DAY 20 – FISH 3 – NEIL DEACON

We need to question the value that we place on fish. We pay very little for non-premium species such as Snoek and Yellowtail. We should be paying more for fish that are threatened. Fish are superior protein to animal meat. By-catch is fish that are caught that are not targetted species, so they are collatoral damage. There is a lot of work being done to reduce the amount of by-catch, e.g. seabirds. Design of gear to make it more efficient.

Trawler nets tear fish apart so only around 40% of a catch is hauled out whole while the rest is turned into fish meal, which sells for almost nothing. If value is removed from any natural resource then people won’t invest in it – so there is a case for adding commercial value to a resource such as fish, i.e. increasing the price, in order that more resources be put into protecting them.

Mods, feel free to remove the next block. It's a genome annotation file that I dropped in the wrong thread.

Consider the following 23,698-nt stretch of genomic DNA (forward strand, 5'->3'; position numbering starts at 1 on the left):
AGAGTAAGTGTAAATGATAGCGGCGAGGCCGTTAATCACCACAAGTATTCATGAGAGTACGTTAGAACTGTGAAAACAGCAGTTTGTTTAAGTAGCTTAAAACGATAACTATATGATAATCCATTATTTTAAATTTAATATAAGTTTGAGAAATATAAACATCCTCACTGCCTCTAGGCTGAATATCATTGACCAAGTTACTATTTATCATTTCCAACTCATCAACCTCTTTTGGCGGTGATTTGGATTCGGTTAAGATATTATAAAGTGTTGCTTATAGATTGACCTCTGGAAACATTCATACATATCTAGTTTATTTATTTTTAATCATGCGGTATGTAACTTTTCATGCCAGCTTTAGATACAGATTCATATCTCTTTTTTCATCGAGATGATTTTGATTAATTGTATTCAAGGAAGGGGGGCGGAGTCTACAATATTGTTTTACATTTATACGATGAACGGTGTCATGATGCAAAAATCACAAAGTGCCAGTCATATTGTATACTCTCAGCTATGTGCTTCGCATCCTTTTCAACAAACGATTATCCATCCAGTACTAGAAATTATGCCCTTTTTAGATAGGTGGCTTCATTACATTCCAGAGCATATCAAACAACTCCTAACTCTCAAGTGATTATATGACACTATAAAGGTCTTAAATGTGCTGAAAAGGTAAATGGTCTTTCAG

Fish farming, or aquaculture, looks good on paper – it’s called ‘The Blue Revolution’ – but the costs of aquaculture are also high. You are taking good protein and converting it through an inefficient process into poor protein, through using other fish species to breed high-value species. Also it is limited to high-value products such as Abalone and prawns. Salmon is an exception because it is becoming a kind of new chicken in terms of its availability.

The other problem with aquaculture is pollution – for example in Scotland, food for the salmon falls through the cages to build up a toxic sludge on the loch bed. Fish farms use anti-biotics to prevent disease, which is transferred into the environment and into those who eat the fish. And the aesthetic value of natural spaces is degraded. Pump-ashore is slightly different because fish are first reared in the sea and then transferred to tanks on land. The cost of farmed fish is often higher than that of wild fish.

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